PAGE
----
The exhibition at the Menil Drawing Institute will feature more than 80 drawings by Yoakum, most from the collections of Chicago-based artists affiliated with the School of the Art Institute of Chicago, who deeply admired the singularity of Yoakum’s creativity. His collectors, supporters, and friends include Roger Brown, Cynthia Carlson, Whitney Halstead, Gladys Nilsson and Jim Nutt, Christina Ramberg and Philip Hanson, Karl Wirsum and Lorri Gunn, and Ray Yoshida, all of who helped promote the artist’s work during and after his lifetime.

Joseph E. Yoakum: What I Saw is co-organized by Edouard Kopp, John R. Eckel, Jr. Foundation Chief Curator, Menil Drawing Institute; Mark Pascale, Janet and Craig Duchossois Curator of Prints and Drawings, The Art Institute of Chicago; Esther Adler, Curator, Department of Drawings and Prints, MoMA.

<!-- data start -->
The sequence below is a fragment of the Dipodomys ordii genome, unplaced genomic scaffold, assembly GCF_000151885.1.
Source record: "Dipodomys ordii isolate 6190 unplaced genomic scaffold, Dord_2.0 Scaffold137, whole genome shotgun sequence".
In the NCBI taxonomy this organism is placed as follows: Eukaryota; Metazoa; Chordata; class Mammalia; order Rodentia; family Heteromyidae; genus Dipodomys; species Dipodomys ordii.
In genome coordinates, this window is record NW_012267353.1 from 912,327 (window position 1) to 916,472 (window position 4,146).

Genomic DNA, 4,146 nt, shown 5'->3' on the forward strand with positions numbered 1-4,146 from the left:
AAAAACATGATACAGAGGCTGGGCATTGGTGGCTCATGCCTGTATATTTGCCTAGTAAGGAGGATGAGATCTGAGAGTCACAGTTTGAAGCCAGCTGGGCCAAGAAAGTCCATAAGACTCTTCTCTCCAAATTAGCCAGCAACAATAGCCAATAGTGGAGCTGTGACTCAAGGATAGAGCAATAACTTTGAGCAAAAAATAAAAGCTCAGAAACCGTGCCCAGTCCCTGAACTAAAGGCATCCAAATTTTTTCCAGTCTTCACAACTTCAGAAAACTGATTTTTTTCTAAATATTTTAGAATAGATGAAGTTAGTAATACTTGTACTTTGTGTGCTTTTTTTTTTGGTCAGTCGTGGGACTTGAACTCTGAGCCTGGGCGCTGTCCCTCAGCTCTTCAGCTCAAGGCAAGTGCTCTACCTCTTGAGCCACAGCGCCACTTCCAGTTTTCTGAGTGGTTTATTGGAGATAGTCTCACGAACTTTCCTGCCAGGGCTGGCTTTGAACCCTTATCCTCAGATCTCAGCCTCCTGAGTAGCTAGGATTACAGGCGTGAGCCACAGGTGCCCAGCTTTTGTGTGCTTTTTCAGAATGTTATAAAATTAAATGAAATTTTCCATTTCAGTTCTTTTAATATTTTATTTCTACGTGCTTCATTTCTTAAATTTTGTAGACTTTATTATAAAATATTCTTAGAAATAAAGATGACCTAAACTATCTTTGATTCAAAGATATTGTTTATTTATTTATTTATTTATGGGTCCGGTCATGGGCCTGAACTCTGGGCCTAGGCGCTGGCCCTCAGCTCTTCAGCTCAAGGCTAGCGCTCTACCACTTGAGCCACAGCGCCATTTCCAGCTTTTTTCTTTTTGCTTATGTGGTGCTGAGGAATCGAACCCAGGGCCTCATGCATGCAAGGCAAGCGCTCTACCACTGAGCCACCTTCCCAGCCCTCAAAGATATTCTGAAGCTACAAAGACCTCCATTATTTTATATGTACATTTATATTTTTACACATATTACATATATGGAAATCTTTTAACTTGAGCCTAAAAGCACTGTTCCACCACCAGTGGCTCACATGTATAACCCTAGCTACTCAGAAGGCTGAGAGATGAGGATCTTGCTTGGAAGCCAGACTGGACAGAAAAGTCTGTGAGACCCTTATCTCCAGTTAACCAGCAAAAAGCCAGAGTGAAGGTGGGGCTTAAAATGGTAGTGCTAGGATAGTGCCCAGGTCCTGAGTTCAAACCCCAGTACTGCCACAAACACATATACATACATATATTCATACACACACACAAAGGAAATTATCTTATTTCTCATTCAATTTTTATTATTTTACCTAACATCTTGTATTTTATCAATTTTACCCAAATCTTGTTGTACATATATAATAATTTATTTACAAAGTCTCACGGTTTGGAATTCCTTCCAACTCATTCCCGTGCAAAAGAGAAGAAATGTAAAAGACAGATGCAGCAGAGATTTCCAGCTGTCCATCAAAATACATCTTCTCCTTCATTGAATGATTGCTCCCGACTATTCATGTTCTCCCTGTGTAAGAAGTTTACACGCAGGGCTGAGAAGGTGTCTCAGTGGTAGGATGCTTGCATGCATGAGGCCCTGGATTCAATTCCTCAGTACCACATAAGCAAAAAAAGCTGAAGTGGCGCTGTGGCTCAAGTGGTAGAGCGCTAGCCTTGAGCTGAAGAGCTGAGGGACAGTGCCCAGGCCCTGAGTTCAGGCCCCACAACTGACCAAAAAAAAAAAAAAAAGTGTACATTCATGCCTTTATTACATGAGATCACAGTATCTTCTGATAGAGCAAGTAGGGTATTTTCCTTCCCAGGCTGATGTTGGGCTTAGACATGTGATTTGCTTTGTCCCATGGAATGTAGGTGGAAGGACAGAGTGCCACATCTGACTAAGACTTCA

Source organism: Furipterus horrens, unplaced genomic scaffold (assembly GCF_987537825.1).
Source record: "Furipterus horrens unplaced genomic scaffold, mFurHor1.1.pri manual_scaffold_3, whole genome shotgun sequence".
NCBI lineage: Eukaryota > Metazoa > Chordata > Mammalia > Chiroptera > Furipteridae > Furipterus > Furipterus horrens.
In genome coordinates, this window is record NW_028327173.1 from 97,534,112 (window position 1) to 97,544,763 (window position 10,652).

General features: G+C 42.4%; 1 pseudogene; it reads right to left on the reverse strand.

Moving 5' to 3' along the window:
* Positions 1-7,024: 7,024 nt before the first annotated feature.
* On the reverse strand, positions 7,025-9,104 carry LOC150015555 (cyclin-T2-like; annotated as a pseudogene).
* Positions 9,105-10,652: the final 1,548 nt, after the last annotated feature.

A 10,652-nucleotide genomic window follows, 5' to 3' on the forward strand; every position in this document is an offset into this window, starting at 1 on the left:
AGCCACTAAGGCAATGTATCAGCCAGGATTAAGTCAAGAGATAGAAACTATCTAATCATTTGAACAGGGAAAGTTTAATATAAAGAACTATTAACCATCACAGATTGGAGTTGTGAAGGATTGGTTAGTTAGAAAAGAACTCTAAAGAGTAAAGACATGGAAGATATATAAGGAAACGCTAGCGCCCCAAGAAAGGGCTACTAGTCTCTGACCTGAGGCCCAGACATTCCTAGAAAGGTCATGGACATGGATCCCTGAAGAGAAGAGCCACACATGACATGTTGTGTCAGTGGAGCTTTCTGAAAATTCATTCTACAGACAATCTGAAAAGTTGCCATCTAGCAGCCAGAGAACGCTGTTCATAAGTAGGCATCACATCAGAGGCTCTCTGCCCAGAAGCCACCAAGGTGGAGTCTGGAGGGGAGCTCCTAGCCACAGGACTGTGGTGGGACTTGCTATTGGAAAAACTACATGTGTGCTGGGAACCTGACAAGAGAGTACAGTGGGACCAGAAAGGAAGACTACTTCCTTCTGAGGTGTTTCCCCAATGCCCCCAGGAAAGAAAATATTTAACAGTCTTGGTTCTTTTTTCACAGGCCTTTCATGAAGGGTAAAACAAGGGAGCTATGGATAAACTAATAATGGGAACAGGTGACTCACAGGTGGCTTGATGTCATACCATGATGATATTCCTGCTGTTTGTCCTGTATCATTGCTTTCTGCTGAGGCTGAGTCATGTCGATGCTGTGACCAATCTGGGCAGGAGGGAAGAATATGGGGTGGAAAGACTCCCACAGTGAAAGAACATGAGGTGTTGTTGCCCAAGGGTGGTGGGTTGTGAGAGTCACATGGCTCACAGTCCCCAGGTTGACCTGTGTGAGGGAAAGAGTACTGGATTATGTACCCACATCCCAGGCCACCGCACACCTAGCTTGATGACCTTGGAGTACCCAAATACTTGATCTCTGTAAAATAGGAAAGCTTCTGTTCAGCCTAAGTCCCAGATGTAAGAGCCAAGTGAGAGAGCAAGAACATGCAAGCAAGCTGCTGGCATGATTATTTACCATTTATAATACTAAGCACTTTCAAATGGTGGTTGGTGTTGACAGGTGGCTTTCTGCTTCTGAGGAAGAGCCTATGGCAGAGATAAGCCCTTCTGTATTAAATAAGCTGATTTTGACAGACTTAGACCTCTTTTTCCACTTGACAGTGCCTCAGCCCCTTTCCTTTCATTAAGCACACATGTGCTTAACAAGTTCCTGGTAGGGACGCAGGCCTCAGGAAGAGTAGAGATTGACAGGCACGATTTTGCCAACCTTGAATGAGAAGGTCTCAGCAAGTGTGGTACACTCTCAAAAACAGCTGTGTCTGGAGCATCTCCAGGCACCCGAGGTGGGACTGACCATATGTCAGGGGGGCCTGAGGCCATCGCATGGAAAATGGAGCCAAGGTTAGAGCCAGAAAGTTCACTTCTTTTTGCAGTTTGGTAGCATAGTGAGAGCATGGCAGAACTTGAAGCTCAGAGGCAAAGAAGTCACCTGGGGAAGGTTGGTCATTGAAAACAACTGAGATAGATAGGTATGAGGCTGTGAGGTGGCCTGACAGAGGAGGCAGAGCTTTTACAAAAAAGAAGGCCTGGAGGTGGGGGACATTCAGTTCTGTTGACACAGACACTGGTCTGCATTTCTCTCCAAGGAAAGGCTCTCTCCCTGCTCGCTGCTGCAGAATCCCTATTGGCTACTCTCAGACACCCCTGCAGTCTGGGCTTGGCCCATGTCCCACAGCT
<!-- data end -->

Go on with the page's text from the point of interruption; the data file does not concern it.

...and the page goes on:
The exhibition will show at the Art Institute of Chicago (June 12–October 18, 2021) and the Museum of Modern Art, New York (on view November 28, 2021–March 19, 2022).

Joseph E. Yoakum: What I Saw is generously supported by Leah Bennett; Diane and Michael Cannon; Hilda Curran; Cindy and David Fitch; Barbara and Michael Gamson; Janet and Paul Hobby; Caroline Huber; Mary Hale Lovett McLean; John and Stephanie Smither Visionary Art Fund; James William Stewart, Jr.; Nina and Michael Zilkha; Alice Kleberg Reynolds Foundation; and the City of Houston through Houston Art Alliance.

An extensive, richly illustrated exhibition catalogue provides new scholarship on the artist and expands upon key themes of the show. It highlights friendships that Yoakum forged with the Chicago-based artists who cemented his place in art history; it explores how religion may have helped him cope with a racially fractured city; and it examines his complicated relationship to African American and Native American identities, while also situating Yoakum’s contribution in the wider context of American art.